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Fingerprint Recognition

Andrew Ackerman
Professor Rafail Ostrovsky


Fingerprint matching is the process used to determine whether two sets of fingerprint
ridge detail come from the same finger. There exist multiple algorithms that do
fingerprint matching in many different ways. Some methods involve matching minutiae
points between the two images, while others look for similarities in the bigger structure
of the fingerprint.

In this project we propose a method for fingerprint matching based on minutiae matching.
However, unlike conventional minutiae matching algorithms our algorithm also takes into
account region and line structures that exist between minutiae pairs. This allows for more
structural information of the fingerprint to be accounted for thus resulting in stronger
certainty of matching minutiae. Also, since most of the region analysis is preprocessed it
does not make the algorithm slower.

The algorithm for matching was not created; however, the process in which the regional
data is obtained is explained in this paper. Evidence from the testing of the preprocessed
images gives stronger assurance that using such data could lead to faster and stronger


Extensive research has been done on fingerprints in humans. Two of the fundamentally
important conclusions that have risen from research are: (1) a person's fingerprint will not
naturally change structure after about one year after birth and (2) the fingerprints of
individuals are unique. Even the fingerprints in twins are not the same. In practice two
humans with the same fingerprint have never been found.

The Basics

A fingerprint is comprised of ridges and valleys. The ridges are the dark area of the
fingerprint and the valleys are the white area that exists between
the ridges. Many classifications are given to patterns that can
arise in the ridges and some examples are given in the figure to
the right. These points are also known as the minutiae of the
fingerprint. The most commonly used minutiae in current
fingerprint recognition technologies are ridge endings and
bifurcations because they can be easily detected by only looking
at points that surround them.
Minutiae Matching

Most modern fingerprint matching technologies use minutiae matching. The idea being if
you can find enough minutiae in one image that have corresponding minutiae in another
image then the images are most likely from the same fingerprint. Minutiae are usually
matched together by their distance relative to other minutiae around it. If multiple points
in one image have similar distances between them then multiple points in another image
then the points are said to match up. It is the idea of this paper to add the constraint that
the regions and possibly edges between the minutiae should be the approximately the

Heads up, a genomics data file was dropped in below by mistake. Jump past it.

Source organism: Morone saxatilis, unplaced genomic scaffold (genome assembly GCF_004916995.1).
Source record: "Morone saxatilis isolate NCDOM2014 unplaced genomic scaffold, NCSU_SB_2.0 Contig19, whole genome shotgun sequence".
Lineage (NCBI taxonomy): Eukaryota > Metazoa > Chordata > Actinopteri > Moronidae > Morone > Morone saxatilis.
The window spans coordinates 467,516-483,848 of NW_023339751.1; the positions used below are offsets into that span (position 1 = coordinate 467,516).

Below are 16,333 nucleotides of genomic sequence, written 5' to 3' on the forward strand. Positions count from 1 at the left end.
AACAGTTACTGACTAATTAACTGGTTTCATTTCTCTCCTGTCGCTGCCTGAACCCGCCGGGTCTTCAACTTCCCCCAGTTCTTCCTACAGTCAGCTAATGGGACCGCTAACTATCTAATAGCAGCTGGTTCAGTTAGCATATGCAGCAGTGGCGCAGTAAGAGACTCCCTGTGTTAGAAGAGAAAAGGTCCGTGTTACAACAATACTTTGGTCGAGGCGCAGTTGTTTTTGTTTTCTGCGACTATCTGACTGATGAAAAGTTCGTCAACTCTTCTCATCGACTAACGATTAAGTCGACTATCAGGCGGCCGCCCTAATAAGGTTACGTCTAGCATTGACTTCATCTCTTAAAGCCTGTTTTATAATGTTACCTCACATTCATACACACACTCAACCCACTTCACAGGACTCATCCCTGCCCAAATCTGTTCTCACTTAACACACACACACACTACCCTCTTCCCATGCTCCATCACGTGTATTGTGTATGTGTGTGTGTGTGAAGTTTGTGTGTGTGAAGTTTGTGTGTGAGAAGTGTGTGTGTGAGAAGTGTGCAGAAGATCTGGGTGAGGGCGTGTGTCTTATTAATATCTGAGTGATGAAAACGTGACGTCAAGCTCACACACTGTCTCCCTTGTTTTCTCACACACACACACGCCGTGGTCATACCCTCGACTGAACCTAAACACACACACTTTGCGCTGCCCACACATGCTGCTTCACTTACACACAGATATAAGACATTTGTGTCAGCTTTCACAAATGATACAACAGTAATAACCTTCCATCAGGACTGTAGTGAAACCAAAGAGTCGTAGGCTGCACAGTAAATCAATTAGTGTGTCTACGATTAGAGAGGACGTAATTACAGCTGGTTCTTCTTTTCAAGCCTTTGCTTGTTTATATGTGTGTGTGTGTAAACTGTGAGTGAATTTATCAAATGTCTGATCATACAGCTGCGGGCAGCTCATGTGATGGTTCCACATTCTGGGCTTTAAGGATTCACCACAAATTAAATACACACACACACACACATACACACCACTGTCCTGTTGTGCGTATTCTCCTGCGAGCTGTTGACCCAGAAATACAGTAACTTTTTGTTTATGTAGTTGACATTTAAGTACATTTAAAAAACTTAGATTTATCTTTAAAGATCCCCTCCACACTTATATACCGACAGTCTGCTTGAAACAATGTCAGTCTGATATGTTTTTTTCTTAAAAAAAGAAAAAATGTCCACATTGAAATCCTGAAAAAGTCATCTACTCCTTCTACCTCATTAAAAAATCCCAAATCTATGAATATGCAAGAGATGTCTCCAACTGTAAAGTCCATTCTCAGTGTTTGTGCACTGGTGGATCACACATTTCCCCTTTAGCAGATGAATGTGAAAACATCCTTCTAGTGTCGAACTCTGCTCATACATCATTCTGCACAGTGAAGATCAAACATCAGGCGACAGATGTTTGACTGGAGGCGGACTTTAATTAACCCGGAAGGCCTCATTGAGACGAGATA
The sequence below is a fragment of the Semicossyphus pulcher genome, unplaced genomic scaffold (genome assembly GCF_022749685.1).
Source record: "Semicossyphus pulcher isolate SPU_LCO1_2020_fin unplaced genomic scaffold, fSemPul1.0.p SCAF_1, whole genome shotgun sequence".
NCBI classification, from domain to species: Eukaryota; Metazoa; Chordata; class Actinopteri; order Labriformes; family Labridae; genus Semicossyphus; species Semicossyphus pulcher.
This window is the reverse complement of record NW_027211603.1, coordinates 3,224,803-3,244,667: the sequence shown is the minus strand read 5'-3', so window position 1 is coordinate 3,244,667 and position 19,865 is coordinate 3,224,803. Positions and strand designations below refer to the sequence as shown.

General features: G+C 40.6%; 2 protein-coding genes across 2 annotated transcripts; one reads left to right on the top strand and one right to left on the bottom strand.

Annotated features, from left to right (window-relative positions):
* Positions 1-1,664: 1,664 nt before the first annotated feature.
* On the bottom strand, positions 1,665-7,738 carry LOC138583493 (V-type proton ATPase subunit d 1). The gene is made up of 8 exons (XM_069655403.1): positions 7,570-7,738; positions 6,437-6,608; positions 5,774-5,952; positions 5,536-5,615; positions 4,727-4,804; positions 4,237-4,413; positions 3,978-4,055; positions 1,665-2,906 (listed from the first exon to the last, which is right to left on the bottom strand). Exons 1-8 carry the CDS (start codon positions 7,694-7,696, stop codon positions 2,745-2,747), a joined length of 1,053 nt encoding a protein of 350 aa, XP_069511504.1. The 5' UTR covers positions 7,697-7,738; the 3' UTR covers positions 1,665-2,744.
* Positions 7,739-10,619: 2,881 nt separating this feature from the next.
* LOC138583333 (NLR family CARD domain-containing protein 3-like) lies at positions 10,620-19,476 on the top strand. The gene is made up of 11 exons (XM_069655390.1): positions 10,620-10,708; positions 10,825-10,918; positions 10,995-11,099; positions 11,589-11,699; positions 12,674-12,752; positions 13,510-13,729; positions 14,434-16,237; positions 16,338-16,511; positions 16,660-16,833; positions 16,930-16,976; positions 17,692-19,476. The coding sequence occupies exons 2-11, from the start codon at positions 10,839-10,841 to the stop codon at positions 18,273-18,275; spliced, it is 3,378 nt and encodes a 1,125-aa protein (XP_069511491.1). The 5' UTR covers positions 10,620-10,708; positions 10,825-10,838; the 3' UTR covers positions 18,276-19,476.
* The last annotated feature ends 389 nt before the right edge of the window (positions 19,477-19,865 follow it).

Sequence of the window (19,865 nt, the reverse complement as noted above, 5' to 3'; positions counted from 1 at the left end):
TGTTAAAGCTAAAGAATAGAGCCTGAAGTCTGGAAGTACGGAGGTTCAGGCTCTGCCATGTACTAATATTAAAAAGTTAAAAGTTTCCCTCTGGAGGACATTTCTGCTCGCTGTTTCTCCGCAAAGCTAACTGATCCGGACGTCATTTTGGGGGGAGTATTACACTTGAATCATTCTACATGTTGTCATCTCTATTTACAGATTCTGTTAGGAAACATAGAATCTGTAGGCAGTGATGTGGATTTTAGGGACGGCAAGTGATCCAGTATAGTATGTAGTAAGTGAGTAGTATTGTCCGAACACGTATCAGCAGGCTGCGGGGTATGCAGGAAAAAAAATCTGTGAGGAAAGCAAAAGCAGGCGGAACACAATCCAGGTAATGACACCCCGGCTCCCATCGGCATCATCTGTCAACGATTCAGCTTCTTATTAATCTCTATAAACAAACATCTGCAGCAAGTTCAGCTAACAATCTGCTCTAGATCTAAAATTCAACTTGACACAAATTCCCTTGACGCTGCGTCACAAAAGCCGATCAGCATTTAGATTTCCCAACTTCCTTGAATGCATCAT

same as well.

The Process

Before minutiae matching can be done with the region information the fingerprint must
be preprocessed. The preprocessing of the image is done in four stages. First the
fingerprint is thinned. After a fingerprint is thinned it is easier to find minutiae such as
bifurcations and endpoints simple. After thinning edge enhancement is used to fill in
gaps in ridge detail. The gaps can be result of the thinning algorithm or the quality of the
input fingerprint image. After the gaps have been filled in the region coloring begins.
Sometimes spurious regions arise from the thinning process due to some conditions of the
initial input, therefore after the regions are found small erroneous regions are removed
from the picture


Thinning was done using the Zhang-Suen algorithm as described in their paper title, A
Fast Parallel Algorithm for Thinning Digital Patterns. A 3x3 window is move down
throughout the image and calculations are carried out
on each pixel to decide whether it needs to stay in the
image or not. To the right is a description of the
window and the classification given to the pixels that
surround the center pixel. The algorithm runs two sub-
iterations continuously until the image reaches a stable

Pseudo Code for Zhang –Suen Thinning:

Let A(P) be the number of 01 patters in the order set P2 … P9

Let B(P) be the number of non-zero neighbors of P

Do until image is stable (i.e. no changes made)

Sub-iteration 1:
Delete P from image if:
a) 2 ≤ B(P) ≤ 6
b) A(P) = 1
c) P2 * P4 * P6 = 1
d) P4 * P6 * P8 = 1
Sub-iteration 2:
Delete P from image if:
a) and b) from above
c') P2 * P4 * P8 = 1
d') P2 * P6 * P8 = 1

This processes effectively thins the image, however, it sometimes creates undesirably
artifacts. In the example of a Zhang-Suen thinned fingerprint there are gaps between
edges as well as regions of small area that need to be removed for proper regional

Example of Zhang-Suen Thinned fingerprint:

Scanning a Fingerprint

Many of the algorithms require a linear scan of the fingerprint image.

Scanning is achieved by moving a fixed size window across the picture in
a grid-like pattern. This can be seen in the image to the right. However, it
is possible that areas of interest do not lie squarely in the one of the
windows. To account for this the window is then shifted just vertically,
just horizontally, and then vertically and horizontally by half the window
size and the grid scan is completed again. Therefore, it takes four scans of
the image to do the linear scan. This is not a problem because it is used
for the preprocessing of a fingerprint image (which only occurs once) and is done in a
linear manner.
Edge Enhancement

Regions are defined by the fingerprint edges that bound them. However, because of the
nature of the fingerprint and current scanning technologies ridge detail can be missing
from the scanned fingerprint. Furthermore, the thinning algorithm can also eliminate
some of the edge detail. Most missing edges take the form of gaps in an edge and are
usually easily identified by a human. The problem is getting a computer to recognize
them. In the course of the project we developed our own edge enhancement technique,
which caught some of the simple gaps, however, did not fill in the bigger or more